It might seem counterintuitive, with gardens slumbering under snow, but winter is a wonderful time to savor the heartiness of late-season vegetables.
“This salad has the chewy texture and nutty flavors I particularly crave when the nights (and probably the days) are cold, brightened by one of the glories of winter: pomegranate,” writes Joe Yonan in his new cookbook “Cool Beans.”
Yonan, food and dining editor of the Washington Post (and author of the newspaper’s “Weeknight Vegetarian” column), is referring to an appealing medley of beans, squash and wild rice. It’s an ideal addition to any holiday celebration, with the jewel-toned pomegranate adding a celebratory touch to the occasion.
All of these vegetable-forward recipes — culled from recently released cookbooks — have a splash of that special something, whether it’s adding a festive cranberry flourish to a squash soup, or sneaking an umami boost into sweet potatoes, or tweaking the framework of a classic late-summer dish with the multicolored beauty of beets and parsnips.
Serve them on Thanksgiving, and return to them, again and again, to cheer up the coming winter months.
Root Vegetable Tian
Serves 4 to 6.
Note: The tian can be assembled or made ahead of time (and reheated, if desired). From “Open Kitchen” by Susan Spungen (Avery, 2020).
• 1 (15-oz.) can chickpeas, drained, liquid reserved
• 2 small sweet potatoes, peeled and sliced about 1/8-in. thick
• 3 medium beets, peeled and sliced 1/8-in. thick
• 3 large parsnips, peeled and sliced 1/8-in. thick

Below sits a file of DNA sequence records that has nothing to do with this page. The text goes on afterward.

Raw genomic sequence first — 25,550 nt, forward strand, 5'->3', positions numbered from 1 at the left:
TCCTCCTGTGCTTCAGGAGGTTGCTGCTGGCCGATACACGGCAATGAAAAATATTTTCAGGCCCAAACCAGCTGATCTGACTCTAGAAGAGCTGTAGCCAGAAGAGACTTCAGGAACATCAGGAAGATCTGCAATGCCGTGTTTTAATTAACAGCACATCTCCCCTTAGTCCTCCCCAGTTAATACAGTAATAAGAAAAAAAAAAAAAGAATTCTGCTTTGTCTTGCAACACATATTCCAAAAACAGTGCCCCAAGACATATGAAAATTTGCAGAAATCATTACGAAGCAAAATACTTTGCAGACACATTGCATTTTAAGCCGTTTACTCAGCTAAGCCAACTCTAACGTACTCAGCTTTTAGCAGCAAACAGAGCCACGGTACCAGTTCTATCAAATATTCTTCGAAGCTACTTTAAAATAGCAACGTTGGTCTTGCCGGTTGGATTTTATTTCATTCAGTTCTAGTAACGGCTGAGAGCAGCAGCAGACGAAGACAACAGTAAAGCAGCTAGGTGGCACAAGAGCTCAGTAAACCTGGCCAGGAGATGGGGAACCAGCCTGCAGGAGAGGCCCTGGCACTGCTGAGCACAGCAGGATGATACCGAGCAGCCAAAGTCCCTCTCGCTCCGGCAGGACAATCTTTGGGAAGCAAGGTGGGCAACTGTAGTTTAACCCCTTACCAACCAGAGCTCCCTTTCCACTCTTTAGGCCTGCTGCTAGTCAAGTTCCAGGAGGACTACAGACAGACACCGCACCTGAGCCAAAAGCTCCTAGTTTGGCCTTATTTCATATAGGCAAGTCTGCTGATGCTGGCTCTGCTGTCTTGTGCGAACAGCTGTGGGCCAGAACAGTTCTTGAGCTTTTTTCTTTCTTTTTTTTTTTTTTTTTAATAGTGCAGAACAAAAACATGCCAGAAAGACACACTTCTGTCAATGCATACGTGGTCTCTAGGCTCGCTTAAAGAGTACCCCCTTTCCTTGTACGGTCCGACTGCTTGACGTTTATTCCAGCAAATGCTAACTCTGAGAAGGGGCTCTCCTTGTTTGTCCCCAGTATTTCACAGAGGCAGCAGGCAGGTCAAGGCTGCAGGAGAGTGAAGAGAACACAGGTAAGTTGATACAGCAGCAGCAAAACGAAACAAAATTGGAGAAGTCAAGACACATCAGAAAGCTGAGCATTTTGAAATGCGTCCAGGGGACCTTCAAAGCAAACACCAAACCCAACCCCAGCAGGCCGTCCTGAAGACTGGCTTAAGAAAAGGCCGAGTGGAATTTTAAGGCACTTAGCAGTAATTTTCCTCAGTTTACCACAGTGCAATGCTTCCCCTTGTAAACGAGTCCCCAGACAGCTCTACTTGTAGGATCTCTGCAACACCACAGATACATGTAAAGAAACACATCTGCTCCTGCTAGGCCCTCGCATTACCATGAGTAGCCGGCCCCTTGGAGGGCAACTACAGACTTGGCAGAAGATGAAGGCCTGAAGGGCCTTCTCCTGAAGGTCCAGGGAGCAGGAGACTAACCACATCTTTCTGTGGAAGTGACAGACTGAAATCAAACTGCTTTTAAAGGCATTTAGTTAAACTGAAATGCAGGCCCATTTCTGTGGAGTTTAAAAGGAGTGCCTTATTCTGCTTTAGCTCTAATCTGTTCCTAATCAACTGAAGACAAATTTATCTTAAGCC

• 2 small red onions, sliced 1/8-in. thick
• 1 tbsp. fresh thyme leaves, roughly chopped (or substitute 1 tsp. dried thyme)
• 1/2 c. grated Parmigiano-Reggiano cheese
• 2 tbsp. extra-virgin olive oil
• 1 tsp. salt
• Freshly ground black pepper
• 3 garlic cloves, minced
Preheat the oven to 375 degrees.
In a food processor fitted with a metal blade, combine chickpeas and 1/4 cup of the reserved liquid and pulse until puréed. Spread the purée evenly on the bottom of a 9-inch round (2-quart) baking dish. Grab 2 or 3 slices each of sweet potato, beet, parsnip and onion. Starting at the outer edge of the dish, arrange the slices (with the slices standing up). Repeat, moving in a concentric circle until the ring is complete. Arrange the vegetables in a similar manner to fill up the center of the dish.
In a small bowl, combine the thyme and cheese.
Brush the vegetables with the olive oil and season with the salt and some pepper. Scatter the garlic and the cheese mixture over the top. Cover tightly with aluminum foil, set baking dish on a baking sheet and bake for 35 minutes. Uncover and bake until the top is lightly browned and the vegetables are tender when pierced with the tip of a paring knife, about 25 to 30 additional minutes. Remove from oven and serve warm or at room temperature.
Baked Sweet Potatoes with Maple Crème Fraîche
Note: “Fish sauce adds a spot of umami to the sauce, but you can use vegan fish sauce as an alternative,” writes Nik Sharma in “The Flavor Equation” (Chronicle Books, 2020).
For sweet potatoes:
• 4 sweet potatoes (each about 7 oz.), preferably a yellow-fleshed variety such as Garnet or Jewel
• 2 tbsp. unsalted butter, at room temperature
• Fine sea salt
For the dressing:
• 1/2 c. crème fraîche or sour cream
• 1 tbsp. maple syrup or honey
• 1 tbsp. freshly squeezed lime juice
• 2 tsp. fish sauce, optional
• 1/4 tsp. freshly ground black pepper
• Fine sea salt
• 2 tbsp. thinly sliced green onions, both green and white parts
• 2 tbsp. roasted peanuts
• 1 tsp. red pepper flakes, such as Aleppo, Maras or Urfa
• 1/2 tsp. freshly grated lime zest
To prepare sweet potatoes: Preheat oven to 400 degrees.
Rinse and scrub the sweet potatoes under running tap water. Slice them lengthwise and place them in a roasting pan, cut-side facing up. Brush with the butter and season with salt. Cover the pan with aluminum foil and press around the edges to seal snugly. Bake for 20 minutes. Remove the foil, flip the sweet potatoes and bake, uncovered, for an additional 20 minutes, until the sweet potatoes are cooked thoroughly and are tender (a knife inserted into the center of a sweet potato should slide through easily). Remove from oven and let rest for 5 minutes.